Tagged love

Teaching our kids tolerance and respect for all people.

Holiday Notes From a Muslim Mom

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Muslim women are oftentimes easy to spot. We wear a scarf around our heads as an open declaration of faith. Based on cultural preference, this head-covering varies from vibrantly colored wraps to longer, flowing styles. Not all Muslim women choose to carry such an obvious banner of religious identity, but a lot do.

Teaching our kids tolerance and respect for all people.

This, fortunately and unfortunately, has put us in a sort of spotlight. Don’t worry though, if you spot us you can rest assured we’re generally harmless, sleep deprived and pretty approachable. We may seem a little grouchy in the morning before the coffee has kicked in and sometimes very disheveled trying to haul two or more squirmy toddlers into a quiet library for story-time. Feel free to stop us on our tracks to say hello. We love the holiday season as much as the next hot chocolate addict. There are worse things you can do (and have been done) to Muslim women in the recent months. Be a proactive element in strengthening the ties of community love and humanity. Let’s teach our children how to keep those bridges of harmony and love intact as these ideals are attacked on a daily basis.

News anchors, presidential candidates, and several other spokespeople with a platform from which to eject words to larger audiences have been feeding a very evil image of the average Muslim person. As false as it may be, the waves of fear mongering have swept across the globe and unsettled everyone’s sense of safety and security.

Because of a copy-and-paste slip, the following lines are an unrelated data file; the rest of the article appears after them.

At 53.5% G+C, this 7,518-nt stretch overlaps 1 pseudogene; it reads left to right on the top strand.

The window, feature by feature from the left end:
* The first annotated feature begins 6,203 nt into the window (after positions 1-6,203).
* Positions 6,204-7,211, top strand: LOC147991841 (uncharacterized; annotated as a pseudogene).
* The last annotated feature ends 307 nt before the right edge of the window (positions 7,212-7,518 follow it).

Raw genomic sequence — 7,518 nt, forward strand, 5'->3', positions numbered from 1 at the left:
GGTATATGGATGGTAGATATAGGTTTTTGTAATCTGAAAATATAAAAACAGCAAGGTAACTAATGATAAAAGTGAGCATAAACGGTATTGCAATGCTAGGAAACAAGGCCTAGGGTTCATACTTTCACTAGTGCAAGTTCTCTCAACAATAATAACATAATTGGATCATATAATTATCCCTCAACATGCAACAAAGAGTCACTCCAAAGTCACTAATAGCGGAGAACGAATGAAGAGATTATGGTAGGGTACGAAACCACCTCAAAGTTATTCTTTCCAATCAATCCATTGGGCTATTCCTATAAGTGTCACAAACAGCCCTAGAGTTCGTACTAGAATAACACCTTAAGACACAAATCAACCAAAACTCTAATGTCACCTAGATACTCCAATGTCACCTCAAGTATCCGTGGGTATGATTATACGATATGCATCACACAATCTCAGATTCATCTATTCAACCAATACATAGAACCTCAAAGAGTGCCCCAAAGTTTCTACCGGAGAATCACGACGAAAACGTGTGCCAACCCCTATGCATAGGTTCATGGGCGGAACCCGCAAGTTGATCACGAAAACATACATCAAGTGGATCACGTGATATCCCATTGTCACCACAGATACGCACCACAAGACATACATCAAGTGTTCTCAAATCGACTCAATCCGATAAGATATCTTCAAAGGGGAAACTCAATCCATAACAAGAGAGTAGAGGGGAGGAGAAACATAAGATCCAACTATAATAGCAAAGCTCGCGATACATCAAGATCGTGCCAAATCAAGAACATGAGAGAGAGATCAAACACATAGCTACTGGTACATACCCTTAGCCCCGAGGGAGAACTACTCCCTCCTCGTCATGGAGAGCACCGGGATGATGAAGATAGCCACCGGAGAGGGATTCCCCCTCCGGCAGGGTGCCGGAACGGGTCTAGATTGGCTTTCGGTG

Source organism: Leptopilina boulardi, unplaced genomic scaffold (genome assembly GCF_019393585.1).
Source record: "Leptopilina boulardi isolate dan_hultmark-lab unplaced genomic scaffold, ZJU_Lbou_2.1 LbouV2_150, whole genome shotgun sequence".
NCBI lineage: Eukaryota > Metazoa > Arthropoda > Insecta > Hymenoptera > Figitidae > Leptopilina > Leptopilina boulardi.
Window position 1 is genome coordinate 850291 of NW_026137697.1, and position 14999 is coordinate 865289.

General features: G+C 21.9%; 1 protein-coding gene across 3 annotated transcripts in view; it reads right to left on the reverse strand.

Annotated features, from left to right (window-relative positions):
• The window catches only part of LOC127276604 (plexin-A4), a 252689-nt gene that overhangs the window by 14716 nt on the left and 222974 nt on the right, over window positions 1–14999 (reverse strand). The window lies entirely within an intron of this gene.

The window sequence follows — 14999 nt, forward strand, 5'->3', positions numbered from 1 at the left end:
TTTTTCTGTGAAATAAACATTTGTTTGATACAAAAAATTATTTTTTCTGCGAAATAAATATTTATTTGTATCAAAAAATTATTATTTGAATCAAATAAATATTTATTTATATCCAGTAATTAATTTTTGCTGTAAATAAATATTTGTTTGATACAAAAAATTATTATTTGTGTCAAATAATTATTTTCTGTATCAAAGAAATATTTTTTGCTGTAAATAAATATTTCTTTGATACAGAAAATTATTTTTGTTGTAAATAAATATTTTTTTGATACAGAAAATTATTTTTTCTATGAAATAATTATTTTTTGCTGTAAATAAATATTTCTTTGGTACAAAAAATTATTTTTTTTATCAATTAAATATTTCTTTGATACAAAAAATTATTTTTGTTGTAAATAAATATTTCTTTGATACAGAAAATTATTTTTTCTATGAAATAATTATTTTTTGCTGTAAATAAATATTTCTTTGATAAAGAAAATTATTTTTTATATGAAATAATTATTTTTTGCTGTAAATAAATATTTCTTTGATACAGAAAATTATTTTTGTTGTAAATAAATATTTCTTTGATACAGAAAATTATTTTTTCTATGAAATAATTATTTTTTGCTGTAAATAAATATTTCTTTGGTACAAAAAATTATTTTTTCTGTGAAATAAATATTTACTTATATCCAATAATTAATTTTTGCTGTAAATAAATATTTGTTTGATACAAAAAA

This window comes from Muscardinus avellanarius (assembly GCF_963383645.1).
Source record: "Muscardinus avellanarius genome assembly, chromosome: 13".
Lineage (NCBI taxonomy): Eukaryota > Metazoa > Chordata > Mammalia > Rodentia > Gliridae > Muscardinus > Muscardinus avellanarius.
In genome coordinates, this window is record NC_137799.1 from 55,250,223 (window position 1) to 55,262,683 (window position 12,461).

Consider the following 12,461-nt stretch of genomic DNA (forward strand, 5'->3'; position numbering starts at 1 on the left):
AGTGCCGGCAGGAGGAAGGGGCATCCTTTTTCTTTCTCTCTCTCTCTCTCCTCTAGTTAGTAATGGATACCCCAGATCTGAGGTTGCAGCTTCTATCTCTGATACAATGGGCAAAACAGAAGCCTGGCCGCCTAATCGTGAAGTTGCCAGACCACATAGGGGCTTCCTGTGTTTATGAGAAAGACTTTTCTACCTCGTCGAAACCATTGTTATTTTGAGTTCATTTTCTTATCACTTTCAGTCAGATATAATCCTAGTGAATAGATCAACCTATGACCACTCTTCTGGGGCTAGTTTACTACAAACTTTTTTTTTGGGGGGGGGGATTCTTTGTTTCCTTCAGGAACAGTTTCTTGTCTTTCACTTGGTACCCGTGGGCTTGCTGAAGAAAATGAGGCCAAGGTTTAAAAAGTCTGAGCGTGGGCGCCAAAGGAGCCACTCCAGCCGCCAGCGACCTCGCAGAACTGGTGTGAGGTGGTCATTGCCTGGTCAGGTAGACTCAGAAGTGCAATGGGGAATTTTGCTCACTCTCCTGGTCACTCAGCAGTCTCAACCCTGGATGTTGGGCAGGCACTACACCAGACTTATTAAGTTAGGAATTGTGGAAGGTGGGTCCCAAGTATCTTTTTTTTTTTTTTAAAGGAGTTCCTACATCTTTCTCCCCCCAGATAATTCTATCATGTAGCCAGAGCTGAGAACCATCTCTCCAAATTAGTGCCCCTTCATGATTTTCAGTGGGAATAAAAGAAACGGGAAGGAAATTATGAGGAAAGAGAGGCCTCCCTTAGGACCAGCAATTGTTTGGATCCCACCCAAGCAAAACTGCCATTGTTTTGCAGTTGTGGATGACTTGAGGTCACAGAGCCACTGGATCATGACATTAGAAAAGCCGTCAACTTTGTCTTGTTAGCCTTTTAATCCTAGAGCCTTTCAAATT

After a monstrous attack or fatal atrocity occurs, my phone begins buzzing. Fellow moms, Muslims and not, share information about the events as they are leaked by media sources. We exchange feelings of sorrow that the world is in such chaos. That there are people out there hurting others, individually or en mass. We weep for families who are waiting for news, we pray for survivors.

Our hearts squeeze together, wondering how we can raise children in such a scary world. A world that can hurt innocent people senselessly and create dangerous rifts between people who are of different faiths, cultures, and races.

We begin conversations with our children. There are some people who say some mean things about Muslims. You can always talk to us about it. There are other kids who may be going through the same thing. It can be a little hurtful and scary if you get teased about what you believe. Don’t worry, we continue to explain, they’re only confused. People who make judgement calls on large groups of people can do very dangerous things. The important thing is to continue to have a good and pure heart. Look for the people who have kind and open hearts, too. Always smile, and be positive. Don’t doubt who you are or be ashamed. Throughout history, even grown ups have made really big mistakes about other people. A time came when Native Americans were stripped of their land and dehumanized. There are African Americans to this day who are treated unjustly. From Catholics to Japanese Americans – there has always been a time when a group of people were seen as scary when they really weren’t. Don’t worry, we remind them again, there are still good people. Be a good person so when someone mean comes across you, your goodness can create a light that may draw them closer to knowing who you really are.